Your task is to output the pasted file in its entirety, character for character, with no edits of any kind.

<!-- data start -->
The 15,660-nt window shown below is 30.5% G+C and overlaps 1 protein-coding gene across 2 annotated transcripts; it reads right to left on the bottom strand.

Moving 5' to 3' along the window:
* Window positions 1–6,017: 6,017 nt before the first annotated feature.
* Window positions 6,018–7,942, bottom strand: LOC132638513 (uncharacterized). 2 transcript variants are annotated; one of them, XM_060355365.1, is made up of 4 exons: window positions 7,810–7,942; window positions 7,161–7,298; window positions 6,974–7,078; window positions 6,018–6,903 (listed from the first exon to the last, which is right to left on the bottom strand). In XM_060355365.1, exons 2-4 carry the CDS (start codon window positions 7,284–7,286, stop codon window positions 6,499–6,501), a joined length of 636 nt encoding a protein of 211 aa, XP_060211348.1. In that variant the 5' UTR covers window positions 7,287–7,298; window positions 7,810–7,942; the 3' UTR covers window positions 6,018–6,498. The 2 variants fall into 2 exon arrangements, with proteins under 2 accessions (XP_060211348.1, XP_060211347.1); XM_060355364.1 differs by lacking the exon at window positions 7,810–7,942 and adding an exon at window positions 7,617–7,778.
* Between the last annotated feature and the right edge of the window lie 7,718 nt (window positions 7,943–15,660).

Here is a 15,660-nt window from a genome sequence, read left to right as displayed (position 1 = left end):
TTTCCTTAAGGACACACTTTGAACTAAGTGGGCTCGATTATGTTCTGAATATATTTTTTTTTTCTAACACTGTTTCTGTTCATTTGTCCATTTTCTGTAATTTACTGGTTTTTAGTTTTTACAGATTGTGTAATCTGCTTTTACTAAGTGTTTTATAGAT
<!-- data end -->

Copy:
The 15,660-nt window shown below is 30.5% G+C and overlaps 1 protein-coding gene across 2 annotated transcripts; it reads right to left on the bottom strand.

Moving 5' to 3' along the window:
* Window positions 1–6,017: 6,017 nt before the first annotated feature.
* Window positions 6,018–7,942, bottom strand: LOC132638513 (uncharacterized). 2 transcript variants are annotated; one of them, XM_060355365.1, is made up of 4 exons: window positions 7,810–7,942; window positions 7,161–7,298; window positions 6,974–7,078; window positions 6,018–6,903 (listed from the first exon to the last, which is right to left on the bottom strand). In XM_060355365.1, exons 2-4 carry the CDS (start codon window positions 7,284–7,286, stop codon window positions 6,499–6,501), a joined length of 636 nt encoding a protein of 211 aa, XP_060211348.1. In that variant the 5' UTR covers window positions 7,287–7,298; window positions 7,810–7,942; the 3' UTR covers window positions 6,018–6,498. The 2 variants fall into 2 exon arrangements, with proteins under 2 accessions (XP_060211348.1, XP_060211347.1); XM_060355364.1 differs by lacking the exon at window positions 7,810–7,942 and adding an exon at window positions 7,617–7,778.
* Between the last annotated feature and the right edge of the window lie 7,718 nt (window positions 7,943–15,660).

Here is a 15,660-nt window from a genome sequence, read left to right as displayed (position 1 = left end):
TTTCCTTAAGGACACACTTTGAACTAAGTGGGCTCGATTATGTTCTGAATATATTTTTTTTTTCTAACACTGTTTCTGTTCATTTGTCCATTTTCTGTAATTTACTGGTTTTTAGTTTTTACAGATTGTGTAATCTGCTTTTACTAAGTGTTTTATAGAT